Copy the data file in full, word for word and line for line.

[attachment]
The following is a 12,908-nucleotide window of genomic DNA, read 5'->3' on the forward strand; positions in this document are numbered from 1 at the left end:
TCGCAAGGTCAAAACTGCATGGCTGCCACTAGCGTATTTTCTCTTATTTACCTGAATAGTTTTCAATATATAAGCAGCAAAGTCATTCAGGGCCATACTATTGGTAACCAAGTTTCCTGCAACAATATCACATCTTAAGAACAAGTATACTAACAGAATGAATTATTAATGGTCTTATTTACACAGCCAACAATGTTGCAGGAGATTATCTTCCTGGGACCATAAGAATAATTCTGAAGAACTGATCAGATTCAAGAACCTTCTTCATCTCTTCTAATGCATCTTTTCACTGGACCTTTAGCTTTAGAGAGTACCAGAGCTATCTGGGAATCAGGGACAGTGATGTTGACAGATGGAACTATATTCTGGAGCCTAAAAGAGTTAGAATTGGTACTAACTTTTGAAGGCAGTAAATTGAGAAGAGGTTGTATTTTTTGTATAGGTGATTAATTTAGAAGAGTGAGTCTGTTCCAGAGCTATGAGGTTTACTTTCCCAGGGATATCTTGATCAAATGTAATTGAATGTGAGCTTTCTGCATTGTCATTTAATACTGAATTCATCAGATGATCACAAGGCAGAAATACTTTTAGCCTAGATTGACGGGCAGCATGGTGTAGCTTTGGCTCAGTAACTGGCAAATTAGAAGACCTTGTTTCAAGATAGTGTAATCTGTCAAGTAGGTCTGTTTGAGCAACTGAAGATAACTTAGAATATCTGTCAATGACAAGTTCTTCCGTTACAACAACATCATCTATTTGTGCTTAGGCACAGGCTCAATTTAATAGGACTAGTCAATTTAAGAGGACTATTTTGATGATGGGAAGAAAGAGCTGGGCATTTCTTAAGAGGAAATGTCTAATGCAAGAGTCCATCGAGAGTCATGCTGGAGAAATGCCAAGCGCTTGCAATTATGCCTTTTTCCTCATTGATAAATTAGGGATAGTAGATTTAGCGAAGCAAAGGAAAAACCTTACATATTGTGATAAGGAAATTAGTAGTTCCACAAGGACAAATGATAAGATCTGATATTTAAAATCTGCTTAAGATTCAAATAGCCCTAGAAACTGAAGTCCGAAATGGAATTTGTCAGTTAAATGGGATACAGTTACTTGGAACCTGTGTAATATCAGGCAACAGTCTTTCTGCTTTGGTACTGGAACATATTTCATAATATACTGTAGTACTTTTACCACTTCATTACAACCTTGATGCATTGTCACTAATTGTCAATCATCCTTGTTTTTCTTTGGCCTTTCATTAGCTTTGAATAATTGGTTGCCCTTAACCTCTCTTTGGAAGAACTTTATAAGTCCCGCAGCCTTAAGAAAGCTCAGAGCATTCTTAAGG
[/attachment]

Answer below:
The following is a 12,908-nucleotide window of genomic DNA, read 5'->3' on the forward strand; positions in this document are numbered from 1 at the left end:
TCGCAAGGTCAAAACTGCATGGCTGCCACTAGCGTATTTTCTCTTATTTACCTGAATAGTTTTCAATATATAAGCAGCAAAGTCATTCAGGGCCATACTATTGGTAACCAAGTTTCCTGCAACAATATCACATCTTAAGAACAAGTATACTAACAGAATGAATTATTAATGGTCTTATTTACACAGCCAACAATGTTGCAGGAGATTATCTTCCTGGGACCATAAGAATAATTCTGAAGAACTGATCAGATTCAAGAACCTTCTTCATCTCTTCTAATGCATCTTTTCACTGGACCTTTAGCTTTAGAGAGTACCAGAGCTATCTGGGAATCAGGGACAGTGATGTTGACAGATGGAACTATATTCTGGAGCCTAAAAGAGTTAGAATTGGTACTAACTTTTGAAGGCAGTAAATTGAGAAGAGGTTGTATTTTTTGTATAGGTGATTAATTTAGAAGAGTGAGTCTGTTCCAGAGCTATGAGGTTTACTTTCCCAGGGATATCTTGATCAAATGTAATTGAATGTGAGCTTTCTGCATTGTCATTTAATACTGAATTCATCAGATGATCACAAGGCAGAAATACTTTTAGCCTAGATTGACGGGCAGCATGGTGTAGCTTTGGCTCAGTAACTGGCAAATTAGAAGACCTTGTTTCAAGATAGTGTAATCTGTCAAGTAGGTCTGTTTGAGCAACTGAAGATAACTTAGAATATCTGTCAATGACAAGTTCTTCCGTTACAACAACATCATCTATTTGTGCTTAGGCACAGGCTCAATTTAATAGGACTAGTCAATTTAAGAGGACTATTTTGATGATGGGAAGAAAGAGCTGGGCATTTCTTAAGAGGAAATGTCTAATGCAAGAGTCCATCGAGAGTCATGCTGGAGAAATGCCAAGCGCTTGCAATTATGCCTTTTTCCTCATTGATAAATTAGGGATAGTAGATTTAGCGAAGCAAAGGAAAAACCTTACATATTGTGATAAGGAAATTAGTAGTTCCACAAGGACAAATGATAAGATCTGATATTTAAAATCTGCTTAAGATTCAAATAGCCCTAGAAACTGAAGTCCGAAATGGAATTTGTCAGTTAAATGGGATACAGTTACTTGGAACCTGTGTAATATCAGGCAACAGTCTTTCTGCTTTGGTACTGGAACATATTTCATAATATACTGTAGTACTTTTACCACTTCATTACAACCTTGATGCATTGTCACTAATTGTCAATCATCCTTGTTTTTCTTTGGCCTTTCATTAGCTTTGAATAATTGGTTGCCCTTAACCTCTCTTTGGAAGAACTTTATAAGTCCCGCAGCCTTAAGAAAGCTCAGAGCATTCTTAAGG